Conservatism and feminism: The case of the British Conservative Party

Valerie Bryson, Timothy Heppell

Research output: Contribution to journalArticlepeer-review

35 Citations (Scopus)


This article explores the potential links and contradictions between conservatism and feminism in the light of the British Conservative Party's recent claim to 'ideological renewal' under David Cameron. It identifies a number of longstanding, significant and sometimes unexpected overlaps and resonances between some conservative ideas as these have developed in the party over time, and some elements of feminist thought. However, the article also argues that no strand of conservative thought supports the robust analysis that would be needed to tackle entrenched gender inequalities and injustices, while many of the party's underlying assumptions are deeply anti-feminist. This means that Cameron's pro-feminist rhetoric is likely to be both divisive and incapable of realization, so that a focus on feminism highlights the hazardous nature of his attempt at ideological renewal.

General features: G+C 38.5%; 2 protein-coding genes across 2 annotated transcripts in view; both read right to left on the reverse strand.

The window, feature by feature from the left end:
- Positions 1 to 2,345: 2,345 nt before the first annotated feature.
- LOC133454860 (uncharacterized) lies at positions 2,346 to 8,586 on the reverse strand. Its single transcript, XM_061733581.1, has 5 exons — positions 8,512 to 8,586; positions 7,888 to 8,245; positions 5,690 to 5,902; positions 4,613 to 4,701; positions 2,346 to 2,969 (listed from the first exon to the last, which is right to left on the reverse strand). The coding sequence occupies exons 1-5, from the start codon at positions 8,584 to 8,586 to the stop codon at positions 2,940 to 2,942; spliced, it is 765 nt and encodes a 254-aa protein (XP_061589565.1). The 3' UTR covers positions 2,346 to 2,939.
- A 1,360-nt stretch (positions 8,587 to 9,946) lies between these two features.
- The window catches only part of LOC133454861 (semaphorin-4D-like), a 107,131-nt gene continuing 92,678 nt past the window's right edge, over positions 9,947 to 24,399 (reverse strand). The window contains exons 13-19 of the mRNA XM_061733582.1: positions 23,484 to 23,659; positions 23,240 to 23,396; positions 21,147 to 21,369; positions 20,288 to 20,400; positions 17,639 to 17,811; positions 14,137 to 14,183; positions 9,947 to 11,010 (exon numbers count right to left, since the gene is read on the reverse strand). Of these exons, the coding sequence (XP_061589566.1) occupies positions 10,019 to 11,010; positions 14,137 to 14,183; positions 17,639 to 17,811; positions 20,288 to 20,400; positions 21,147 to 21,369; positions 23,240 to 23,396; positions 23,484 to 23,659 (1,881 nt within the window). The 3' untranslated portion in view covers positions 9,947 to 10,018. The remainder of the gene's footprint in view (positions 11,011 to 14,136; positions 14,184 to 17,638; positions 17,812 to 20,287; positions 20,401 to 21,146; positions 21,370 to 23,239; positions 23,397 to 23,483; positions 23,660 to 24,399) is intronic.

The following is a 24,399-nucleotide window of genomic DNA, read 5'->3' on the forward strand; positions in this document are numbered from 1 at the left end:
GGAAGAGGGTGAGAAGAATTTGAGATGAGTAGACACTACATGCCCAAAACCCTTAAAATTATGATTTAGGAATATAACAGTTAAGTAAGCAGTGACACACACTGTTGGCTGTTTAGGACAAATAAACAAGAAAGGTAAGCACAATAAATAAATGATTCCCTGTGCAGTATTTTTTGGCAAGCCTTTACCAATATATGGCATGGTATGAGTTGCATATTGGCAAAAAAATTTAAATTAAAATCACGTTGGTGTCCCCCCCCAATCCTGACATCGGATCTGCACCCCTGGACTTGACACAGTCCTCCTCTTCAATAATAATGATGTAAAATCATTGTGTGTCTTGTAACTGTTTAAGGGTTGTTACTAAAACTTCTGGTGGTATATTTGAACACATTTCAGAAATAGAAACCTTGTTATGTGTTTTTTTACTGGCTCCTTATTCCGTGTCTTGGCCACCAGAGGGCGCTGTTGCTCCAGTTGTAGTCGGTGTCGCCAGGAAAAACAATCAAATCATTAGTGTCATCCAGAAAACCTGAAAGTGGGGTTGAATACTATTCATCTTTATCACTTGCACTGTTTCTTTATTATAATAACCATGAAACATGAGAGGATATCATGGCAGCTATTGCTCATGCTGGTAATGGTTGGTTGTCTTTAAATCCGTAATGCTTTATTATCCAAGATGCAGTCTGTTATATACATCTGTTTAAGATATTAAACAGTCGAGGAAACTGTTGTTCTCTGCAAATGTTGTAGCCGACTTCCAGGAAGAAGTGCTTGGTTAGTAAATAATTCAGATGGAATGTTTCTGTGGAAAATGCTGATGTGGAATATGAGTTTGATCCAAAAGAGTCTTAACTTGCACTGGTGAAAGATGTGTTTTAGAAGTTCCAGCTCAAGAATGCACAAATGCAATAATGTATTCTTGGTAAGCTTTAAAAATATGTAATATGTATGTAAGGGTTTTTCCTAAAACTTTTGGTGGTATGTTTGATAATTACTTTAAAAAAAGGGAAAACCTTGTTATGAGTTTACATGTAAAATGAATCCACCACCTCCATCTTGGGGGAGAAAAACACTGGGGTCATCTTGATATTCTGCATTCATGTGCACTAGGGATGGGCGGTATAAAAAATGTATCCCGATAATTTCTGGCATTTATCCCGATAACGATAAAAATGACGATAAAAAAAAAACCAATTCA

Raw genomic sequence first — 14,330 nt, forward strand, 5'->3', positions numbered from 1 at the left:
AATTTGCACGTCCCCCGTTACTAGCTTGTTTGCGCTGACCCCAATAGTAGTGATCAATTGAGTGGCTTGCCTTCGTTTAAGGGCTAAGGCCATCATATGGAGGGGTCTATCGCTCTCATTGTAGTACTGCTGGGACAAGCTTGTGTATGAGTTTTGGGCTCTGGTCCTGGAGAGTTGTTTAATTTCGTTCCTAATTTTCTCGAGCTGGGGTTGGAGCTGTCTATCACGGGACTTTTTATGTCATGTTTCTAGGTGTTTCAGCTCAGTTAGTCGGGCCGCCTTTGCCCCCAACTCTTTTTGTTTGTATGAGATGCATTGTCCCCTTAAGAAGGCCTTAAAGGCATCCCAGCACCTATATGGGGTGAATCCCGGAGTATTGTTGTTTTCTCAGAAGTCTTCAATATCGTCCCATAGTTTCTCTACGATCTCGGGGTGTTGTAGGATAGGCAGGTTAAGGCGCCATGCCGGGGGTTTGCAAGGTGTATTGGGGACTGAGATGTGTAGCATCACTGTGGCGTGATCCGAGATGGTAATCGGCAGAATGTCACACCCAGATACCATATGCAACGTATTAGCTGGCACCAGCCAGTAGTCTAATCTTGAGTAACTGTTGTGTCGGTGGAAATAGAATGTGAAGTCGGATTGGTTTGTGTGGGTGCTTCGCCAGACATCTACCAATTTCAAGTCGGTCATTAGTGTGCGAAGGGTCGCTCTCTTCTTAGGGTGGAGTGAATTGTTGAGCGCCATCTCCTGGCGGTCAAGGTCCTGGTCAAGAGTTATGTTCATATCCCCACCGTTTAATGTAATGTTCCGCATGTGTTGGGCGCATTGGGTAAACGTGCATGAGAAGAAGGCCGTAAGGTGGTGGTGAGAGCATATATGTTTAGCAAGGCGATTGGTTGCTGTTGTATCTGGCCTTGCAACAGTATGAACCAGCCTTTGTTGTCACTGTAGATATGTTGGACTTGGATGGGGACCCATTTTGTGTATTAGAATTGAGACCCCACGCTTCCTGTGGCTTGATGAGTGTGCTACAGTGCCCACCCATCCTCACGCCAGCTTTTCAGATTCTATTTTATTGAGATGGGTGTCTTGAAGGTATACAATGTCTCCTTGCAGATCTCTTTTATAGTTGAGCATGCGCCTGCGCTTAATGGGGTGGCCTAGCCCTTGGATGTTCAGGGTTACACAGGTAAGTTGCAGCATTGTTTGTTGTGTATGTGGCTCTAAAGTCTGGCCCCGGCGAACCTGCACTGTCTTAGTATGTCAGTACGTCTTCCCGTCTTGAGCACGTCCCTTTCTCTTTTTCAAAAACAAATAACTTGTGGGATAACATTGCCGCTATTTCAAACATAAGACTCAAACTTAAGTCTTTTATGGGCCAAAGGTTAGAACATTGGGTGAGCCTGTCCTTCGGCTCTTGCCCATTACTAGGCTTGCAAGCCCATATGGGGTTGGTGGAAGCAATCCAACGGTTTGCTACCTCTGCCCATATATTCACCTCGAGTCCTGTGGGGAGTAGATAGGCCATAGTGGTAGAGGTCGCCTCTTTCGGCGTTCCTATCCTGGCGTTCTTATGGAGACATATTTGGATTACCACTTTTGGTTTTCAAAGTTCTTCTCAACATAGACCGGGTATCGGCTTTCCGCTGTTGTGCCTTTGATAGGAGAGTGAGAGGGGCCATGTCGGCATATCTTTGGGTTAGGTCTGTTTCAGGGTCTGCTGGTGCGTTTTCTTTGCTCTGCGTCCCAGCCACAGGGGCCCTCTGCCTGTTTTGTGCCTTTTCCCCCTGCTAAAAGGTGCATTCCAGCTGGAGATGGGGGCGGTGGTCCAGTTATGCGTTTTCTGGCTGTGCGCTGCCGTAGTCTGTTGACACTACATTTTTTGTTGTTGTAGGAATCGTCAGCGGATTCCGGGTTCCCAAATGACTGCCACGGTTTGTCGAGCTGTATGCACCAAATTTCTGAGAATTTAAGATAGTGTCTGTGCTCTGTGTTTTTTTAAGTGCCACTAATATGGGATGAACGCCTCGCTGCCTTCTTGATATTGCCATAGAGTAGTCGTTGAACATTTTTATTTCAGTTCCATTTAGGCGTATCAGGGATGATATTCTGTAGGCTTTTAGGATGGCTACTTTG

Original languageEnglish
Pages (from-to)31-50
Number of pages20
JournalJournal of Political Ideologies
Issue number1
Early online date5 Feb 2010
Publication statusPublished - 5 Feb 2010


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